Free Commentary

By: Dan Hueber –

If you reside in the northern third of Illinois you might have been surprised to have awoken to higher corn and bean markets this morning.  Rather intense storms moved through this region and as I commented a week or so ago, had this been the “old-days”, rain on LaSalle Street would have meant lower prices, but those rules no longer seem to apply, thank goodness.  The weather outlooks that I have seen this morning calls for increased chances of moisture and potentially slightly cooler temperatures in the days ahead but we have seen these forecasts shift back and forth several times recently. All that said, bulls need not feel too comfortable as these markets, while higher, still remain below last week’s highs but it would appear that there is growing recognition that yields are being trimmed. By how much becomes the major question moving ahead.

While this is not meant to try and make anyone suffering with dry weather this year feel any better, I did read an interesting story this morning the could be filed in the “and you think this year is bad” category.  It turns out that it was this date in 1875 that a record swam of Rocky Mountain locusts, descended on the Great Plains.  They covered an area that was 1,800 miles long and 110 miles wide stretching from Canada to Texas.  There were reports that in some areas they would pile up a foot deep in the ground and literally ate all the vegetation in their path and then some. Leather harnesses were chewed off horses as were clothes left out on the line to dry.  Even handles on tools and fence post were chewed on.  They actually remained as a problem, albeit to a lesser extent for the next several years but eventually rain returned to the plains and today, the Rocky Mountain locust is extinct.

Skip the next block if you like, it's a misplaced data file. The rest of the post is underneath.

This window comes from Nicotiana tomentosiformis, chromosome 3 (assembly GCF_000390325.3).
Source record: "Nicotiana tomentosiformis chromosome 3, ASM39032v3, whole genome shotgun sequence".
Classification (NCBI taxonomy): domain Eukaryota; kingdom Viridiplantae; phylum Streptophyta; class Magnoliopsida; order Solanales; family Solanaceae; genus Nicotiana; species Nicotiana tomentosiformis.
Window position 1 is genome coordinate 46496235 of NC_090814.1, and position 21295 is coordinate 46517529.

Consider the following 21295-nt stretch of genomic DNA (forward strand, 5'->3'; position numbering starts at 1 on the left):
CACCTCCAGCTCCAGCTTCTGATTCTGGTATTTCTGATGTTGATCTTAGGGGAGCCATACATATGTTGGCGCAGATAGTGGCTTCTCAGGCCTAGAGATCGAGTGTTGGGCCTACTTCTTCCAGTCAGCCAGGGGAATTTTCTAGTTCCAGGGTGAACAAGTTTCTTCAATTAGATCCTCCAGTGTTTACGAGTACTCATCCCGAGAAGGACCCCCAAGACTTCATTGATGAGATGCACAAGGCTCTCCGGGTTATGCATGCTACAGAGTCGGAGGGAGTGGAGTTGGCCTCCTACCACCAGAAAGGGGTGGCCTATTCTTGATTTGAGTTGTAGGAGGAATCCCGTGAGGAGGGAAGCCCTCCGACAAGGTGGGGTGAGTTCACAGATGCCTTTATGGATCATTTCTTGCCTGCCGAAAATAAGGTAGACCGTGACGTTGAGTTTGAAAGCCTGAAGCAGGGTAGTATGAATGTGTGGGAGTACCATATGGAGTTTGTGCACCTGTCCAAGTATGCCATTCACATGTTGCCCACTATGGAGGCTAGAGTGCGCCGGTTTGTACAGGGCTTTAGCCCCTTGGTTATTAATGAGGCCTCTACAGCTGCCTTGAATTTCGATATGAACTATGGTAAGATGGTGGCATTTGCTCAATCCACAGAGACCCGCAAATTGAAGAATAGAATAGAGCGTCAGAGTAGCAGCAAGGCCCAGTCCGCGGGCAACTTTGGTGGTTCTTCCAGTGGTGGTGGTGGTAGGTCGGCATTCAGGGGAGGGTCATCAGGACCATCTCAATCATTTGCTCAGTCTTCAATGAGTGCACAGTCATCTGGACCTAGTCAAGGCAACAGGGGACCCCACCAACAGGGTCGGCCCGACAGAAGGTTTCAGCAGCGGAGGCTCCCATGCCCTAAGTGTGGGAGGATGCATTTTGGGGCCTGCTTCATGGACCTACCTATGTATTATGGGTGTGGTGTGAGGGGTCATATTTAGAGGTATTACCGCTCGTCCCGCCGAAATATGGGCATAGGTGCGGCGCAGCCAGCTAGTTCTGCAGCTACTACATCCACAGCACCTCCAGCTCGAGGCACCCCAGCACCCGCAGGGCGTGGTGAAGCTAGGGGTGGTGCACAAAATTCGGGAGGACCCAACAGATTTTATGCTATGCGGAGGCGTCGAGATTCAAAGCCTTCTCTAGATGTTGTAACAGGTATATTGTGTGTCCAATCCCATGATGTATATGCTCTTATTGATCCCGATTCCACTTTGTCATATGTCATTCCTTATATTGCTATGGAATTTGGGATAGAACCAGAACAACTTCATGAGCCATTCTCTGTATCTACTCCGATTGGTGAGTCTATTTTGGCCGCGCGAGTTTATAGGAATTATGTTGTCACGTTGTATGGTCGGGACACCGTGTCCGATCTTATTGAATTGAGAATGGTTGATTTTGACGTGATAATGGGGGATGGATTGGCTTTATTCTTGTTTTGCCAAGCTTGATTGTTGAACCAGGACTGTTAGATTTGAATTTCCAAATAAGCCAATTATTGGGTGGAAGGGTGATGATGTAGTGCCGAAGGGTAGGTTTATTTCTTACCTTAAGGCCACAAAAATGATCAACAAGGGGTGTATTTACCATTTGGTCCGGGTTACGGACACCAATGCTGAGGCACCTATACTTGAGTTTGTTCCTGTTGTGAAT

Bunge was in the news again overnight. Apparently, they are implementing a strategy of releasing a warning ahead of the actual release of quarterly returns in an attempt to soften a negative response to a disappointing earnings.  Obviously, it did not help much as even without seeing the actual numbers, their stock dropped over 3% in the overnight hours.  They do have a press conference for investors scheduled for today and so far have said, while still profitable, the number will be below the low end of estimates.  Investment bank, Credit Suisse believes that the odds of a potential buyout are now at 50%.

Last but not least this morning, it is Thursday which means weekly export sales and we witnessed solid numbers in all three commodities.  For the week ending July 13th, we sold 466,500 MT or 18.37 million bushels of corn.  This was three times greater than the previous week and 63% larger than the 4-week average.  Top sales were made to Japan at 263.1k MT, Mexico with 209k and Peru at 52.9k.  Beans sales totaled 409,600 MT or 15.05 million bushels of beans.  On the top of the list we find unknown destinations with 123k MT, followed by Mexico with 81.1k and then China for 71.8k.  Note as well that for the 2017/18 crop year we have sales of 1,522,000 MT.  Of this, 1.3 MMT to China was announced last week in the daily reporting system.  Finally, wheat sales came in at 669,500 MT or 24.6 million bushels.  This was 87% higher than last week and 52% above the 4-week average.  Number one on the lost was the Philippines with 164.9k MT, followed by South Korea with 88k and then Mexico who also purchased 88k.